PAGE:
Blurry And Disconnected: Tales of Sink-or-Swim Nihilism
Dave Riley
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Blurry And Disconnected: Tales of Sink-or-Swim Nihilism
Dave Riley
Lulu Press
164 pages
May 2005
rated 2 of 5 possible stars
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The first problem here is the title - while intriguing and eye-catching, it's difficult to understand what it's really meant to convey. Is the author telling us that an acceptance of the world is necessary in order to swim and not to sink? And if so, what or who is blurry and disconnected?

Comprised of a pair of short stories and, apparently, a novella, truly we come to understand the first adjectives in the book's title - the abridged tales having nothing to do with the longer piece. Except there is a lot of very bad and colloquial-stained dialog trying to pass itself as inside, insightful, and inspired conversation.

Actually, the first story here, "Make Mine A Chocolate Eclair," has a dark and sympathetic interest about it. The Good Humor Man, the ice cream truck man, has "shoulder-length hair (that) was stringy and unkempt, he was always unshaved, and the condition of his teeth betrayed the fact that he'd never visited a dentist in his life. And he only had one arm: the right." This is funny; dark and twisted in a Twilight Zone sort of way, this invididual is extraordinarily rude to the little tykes who come to buy their sweet treats from him. And they like that. He is mistakenly accused by the neighborhood parents of an obscene act and is replaced with a "blonde, blue-eyed" Stepford-type ice cream man - and he ultimately ends up smashing a chunk of ice over the head of the neighborhood bully. Irony. Twisting of reality.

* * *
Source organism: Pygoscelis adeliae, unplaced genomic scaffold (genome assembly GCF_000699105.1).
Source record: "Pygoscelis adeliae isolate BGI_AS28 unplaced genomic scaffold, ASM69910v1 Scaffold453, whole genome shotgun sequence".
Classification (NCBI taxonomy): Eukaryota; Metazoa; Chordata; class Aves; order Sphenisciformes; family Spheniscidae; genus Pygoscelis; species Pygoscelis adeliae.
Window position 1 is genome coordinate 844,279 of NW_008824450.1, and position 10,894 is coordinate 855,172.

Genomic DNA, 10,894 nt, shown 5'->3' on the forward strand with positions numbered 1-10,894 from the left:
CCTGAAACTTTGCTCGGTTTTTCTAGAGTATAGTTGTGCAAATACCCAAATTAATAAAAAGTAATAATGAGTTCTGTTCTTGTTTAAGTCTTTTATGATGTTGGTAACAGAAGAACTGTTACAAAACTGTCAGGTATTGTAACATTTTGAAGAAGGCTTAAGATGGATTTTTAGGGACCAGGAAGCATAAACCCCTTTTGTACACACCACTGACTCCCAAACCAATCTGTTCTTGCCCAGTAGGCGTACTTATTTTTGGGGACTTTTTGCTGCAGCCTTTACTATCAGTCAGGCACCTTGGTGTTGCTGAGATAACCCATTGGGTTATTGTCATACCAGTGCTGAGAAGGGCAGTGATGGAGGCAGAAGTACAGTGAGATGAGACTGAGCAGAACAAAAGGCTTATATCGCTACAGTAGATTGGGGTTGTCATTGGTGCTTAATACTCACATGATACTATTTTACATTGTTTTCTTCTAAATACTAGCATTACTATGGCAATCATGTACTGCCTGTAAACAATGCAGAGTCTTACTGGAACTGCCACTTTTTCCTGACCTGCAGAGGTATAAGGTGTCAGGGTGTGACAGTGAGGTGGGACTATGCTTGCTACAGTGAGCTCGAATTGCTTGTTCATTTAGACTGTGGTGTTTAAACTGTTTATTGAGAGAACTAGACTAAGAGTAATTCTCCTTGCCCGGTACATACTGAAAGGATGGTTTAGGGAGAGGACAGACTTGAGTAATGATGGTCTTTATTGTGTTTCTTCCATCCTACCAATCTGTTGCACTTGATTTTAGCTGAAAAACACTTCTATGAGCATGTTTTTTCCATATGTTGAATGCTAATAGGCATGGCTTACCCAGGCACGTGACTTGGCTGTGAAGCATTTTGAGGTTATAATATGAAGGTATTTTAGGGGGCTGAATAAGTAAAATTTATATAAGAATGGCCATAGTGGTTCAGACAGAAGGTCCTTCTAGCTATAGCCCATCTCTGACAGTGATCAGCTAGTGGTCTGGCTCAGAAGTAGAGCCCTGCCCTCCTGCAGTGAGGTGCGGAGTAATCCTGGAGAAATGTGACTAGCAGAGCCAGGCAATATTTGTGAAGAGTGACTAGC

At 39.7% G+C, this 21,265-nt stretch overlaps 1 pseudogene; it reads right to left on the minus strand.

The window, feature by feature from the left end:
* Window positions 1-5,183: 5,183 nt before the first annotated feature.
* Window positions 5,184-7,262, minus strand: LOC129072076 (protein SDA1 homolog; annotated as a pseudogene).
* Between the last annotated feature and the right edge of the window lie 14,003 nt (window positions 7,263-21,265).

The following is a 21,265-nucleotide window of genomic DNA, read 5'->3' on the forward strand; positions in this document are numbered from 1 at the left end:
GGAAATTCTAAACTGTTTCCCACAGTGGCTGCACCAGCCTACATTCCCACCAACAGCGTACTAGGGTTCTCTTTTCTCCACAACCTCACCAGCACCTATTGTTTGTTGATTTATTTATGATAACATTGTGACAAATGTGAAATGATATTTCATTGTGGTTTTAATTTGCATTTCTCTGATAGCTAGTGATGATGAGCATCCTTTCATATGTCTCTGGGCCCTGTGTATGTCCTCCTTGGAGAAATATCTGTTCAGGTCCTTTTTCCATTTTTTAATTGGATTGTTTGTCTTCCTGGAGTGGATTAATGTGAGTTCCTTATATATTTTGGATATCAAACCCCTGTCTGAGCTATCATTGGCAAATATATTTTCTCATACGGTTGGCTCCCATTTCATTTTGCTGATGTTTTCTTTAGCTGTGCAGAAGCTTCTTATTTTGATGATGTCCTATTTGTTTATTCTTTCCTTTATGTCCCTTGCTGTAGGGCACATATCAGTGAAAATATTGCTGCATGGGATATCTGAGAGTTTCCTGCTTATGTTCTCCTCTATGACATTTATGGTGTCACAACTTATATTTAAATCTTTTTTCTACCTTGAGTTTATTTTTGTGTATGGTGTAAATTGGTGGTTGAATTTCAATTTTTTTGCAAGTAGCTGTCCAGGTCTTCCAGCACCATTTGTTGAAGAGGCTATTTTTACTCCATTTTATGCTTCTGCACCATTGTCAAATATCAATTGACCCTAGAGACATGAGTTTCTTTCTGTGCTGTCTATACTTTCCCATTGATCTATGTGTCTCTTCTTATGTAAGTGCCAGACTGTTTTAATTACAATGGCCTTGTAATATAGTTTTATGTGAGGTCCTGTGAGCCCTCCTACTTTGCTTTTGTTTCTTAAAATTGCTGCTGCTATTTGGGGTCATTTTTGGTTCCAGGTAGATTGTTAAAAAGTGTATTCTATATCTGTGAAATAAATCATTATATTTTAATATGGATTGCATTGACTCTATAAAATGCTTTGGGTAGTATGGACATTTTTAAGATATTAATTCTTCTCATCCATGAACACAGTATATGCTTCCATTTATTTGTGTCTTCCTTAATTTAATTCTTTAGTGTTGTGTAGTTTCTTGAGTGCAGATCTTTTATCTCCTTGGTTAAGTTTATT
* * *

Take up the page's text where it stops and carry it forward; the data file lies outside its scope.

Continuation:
Then the novella begins, a meandering, lifeless and truly plastic rendering of the world of rock and roll. Titled "Chinese Finger Puzzle," this makes a half-hearted stab at trying to portray music clubs and musicians, and rock journalists writing for those obscure and typically terribly-written little fanzines.

The danger in writing this type of story is combining fact with fiction, trying to describe the workings of rock bands and giving them these fictitious names but at the same time attempting to deliver us sufficient information that we, the reader, might make an educated guess as to whom the writer is truly talking about. It rarely works, and this one doesn't come close, because the author, apparently a musician himself, has made the big leap of trying to mix in real bands like U2 and Nine Inch Nails. This never works.

If Riley is a musician, either he doesn't listen to the cadence and manner in which real musicians speak or he's simply not a very inspired writer. In the book, a column one of the characters writes is called "Up Your Ass." Of all the millions of words in the world, this is what he feels best conveys the attitude of his book.

There's not much else to say here; fun ideas poorly executed. Oh, the final story in the book is titled "Bizarre and Majestic," and though it's only seven pages long, it's still impossible to extract a point or theme anywhere. This sounds like needless attacks on a writer starved for talent, but this book is truly a terribly played riff.

Originally published on Curled Up With A Good Book at Steven Rosen, 2005

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